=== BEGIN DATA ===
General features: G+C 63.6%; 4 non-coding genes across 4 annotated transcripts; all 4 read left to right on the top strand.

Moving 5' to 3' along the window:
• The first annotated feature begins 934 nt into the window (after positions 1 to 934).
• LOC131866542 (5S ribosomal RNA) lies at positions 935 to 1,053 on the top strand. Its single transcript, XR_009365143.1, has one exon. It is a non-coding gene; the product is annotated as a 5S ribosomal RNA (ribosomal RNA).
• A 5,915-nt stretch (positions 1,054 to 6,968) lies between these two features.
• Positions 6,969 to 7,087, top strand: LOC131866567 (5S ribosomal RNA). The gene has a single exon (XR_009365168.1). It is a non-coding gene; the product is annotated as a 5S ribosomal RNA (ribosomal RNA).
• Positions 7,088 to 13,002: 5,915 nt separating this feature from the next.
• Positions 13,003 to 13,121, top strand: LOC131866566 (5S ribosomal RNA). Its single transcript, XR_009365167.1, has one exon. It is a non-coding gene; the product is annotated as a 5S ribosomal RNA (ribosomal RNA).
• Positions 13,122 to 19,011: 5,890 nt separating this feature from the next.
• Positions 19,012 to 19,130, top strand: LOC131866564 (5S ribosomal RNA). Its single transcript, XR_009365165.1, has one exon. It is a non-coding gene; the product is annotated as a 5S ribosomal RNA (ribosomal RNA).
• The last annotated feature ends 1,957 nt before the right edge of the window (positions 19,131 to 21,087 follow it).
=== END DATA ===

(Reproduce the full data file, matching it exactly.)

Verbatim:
General features: G+C 63.6%; 4 non-coding genes across 4 annotated transcripts; all 4 read left to right on the top strand.

Moving 5' to 3' along the window:
• The first annotated feature begins 934 nt into the window (after positions 1 to 934).
• LOC131866542 (5S ribosomal RNA) lies at positions 935 to 1,053 on the top strand. Its single transcript, XR_009365143.1, has one exon. It is a non-coding gene; the product is annotated as a 5S ribosomal RNA (ribosomal RNA).
• A 5,915-nt stretch (positions 1,054 to 6,968) lies between these two features.
• Positions 6,969 to 7,087, top strand: LOC131866567 (5S ribosomal RNA). The gene has a single exon (XR_009365168.1). It is a non-coding gene; the product is annotated as a 5S ribosomal RNA (ribosomal RNA).
• Positions 7,088 to 13,002: 5,915 nt separating this feature from the next.
• Positions 13,003 to 13,121, top strand: LOC131866566 (5S ribosomal RNA). Its single transcript, XR_009365167.1, has one exon. It is a non-coding gene; the product is annotated as a 5S ribosomal RNA (ribosomal RNA).
• Positions 13,122 to 19,011: 5,890 nt separating this feature from the next.
• Positions 19,012 to 19,130, top strand: LOC131866564 (5S ribosomal RNA). Its single transcript, XR_009365165.1, has one exon. It is a non-coding gene; the product is annotated as a 5S ribosomal RNA (ribosomal RNA).
• The last annotated feature ends 1,957 nt before the right edge of the window (positions 19,131 to 21,087 follow it).